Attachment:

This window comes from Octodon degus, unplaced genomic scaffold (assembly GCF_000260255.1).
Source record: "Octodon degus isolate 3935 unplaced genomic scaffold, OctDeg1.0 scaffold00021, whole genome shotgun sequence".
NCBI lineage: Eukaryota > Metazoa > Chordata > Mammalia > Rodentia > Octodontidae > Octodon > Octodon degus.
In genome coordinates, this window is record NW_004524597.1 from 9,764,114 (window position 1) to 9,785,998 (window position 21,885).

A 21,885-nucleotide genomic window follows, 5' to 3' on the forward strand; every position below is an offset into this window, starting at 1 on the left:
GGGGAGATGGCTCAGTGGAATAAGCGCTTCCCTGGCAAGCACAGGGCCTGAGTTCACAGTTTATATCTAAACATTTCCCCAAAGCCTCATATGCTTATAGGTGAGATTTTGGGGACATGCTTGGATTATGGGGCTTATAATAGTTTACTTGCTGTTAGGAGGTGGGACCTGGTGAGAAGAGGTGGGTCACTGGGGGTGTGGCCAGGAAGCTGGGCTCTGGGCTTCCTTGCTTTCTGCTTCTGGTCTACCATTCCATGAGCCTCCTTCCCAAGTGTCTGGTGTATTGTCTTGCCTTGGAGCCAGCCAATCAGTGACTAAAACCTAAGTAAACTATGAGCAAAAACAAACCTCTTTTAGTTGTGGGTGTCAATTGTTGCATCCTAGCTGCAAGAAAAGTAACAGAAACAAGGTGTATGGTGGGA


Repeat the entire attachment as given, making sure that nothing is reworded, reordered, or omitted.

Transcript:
This window comes from Octodon degus, unplaced genomic scaffold (assembly GCF_000260255.1).
Source record: "Octodon degus isolate 3935 unplaced genomic scaffold, OctDeg1.0 scaffold00021, whole genome shotgun sequence".
NCBI lineage: Eukaryota > Metazoa > Chordata > Mammalia > Rodentia > Octodontidae > Octodon > Octodon degus.
In genome coordinates, this window is record NW_004524597.1 from 9,764,114 (window position 1) to 9,785,998 (window position 21,885).

A 21,885-nucleotide genomic window follows, 5' to 3' on the forward strand; every position below is an offset into this window, starting at 1 on the left:
GGGGAGATGGCTCAGTGGAATAAGCGCTTCCCTGGCAAGCACAGGGCCTGAGTTCACAGTTTATATCTAAACATTTCCCCAAAGCCTCATATGCTTATAGGTGAGATTTTGGGGACATGCTTGGATTATGGGGCTTATAATAGTTTACTTGCTGTTAGGAGGTGGGACCTGGTGAGAAGAGGTGGGTCACTGGGGGTGTGGCCAGGAAGCTGGGCTCTGGGCTTCCTTGCTTTCTGCTTCTGGTCTACCATTCCATGAGCCTCCTTCCCAAGTGTCTGGTGTATTGTCTTGCCTTGGAGCCAGCCAATCAGTGACTAAAACCTAAGTAAACTATGAGCAAAAACAAACCTCTTTTAGTTGTGGGTGTCAATTGTTGCATCCTAGCTGCAAGAAAAGTAACAGAAACAAGGTGTATGGTGGGA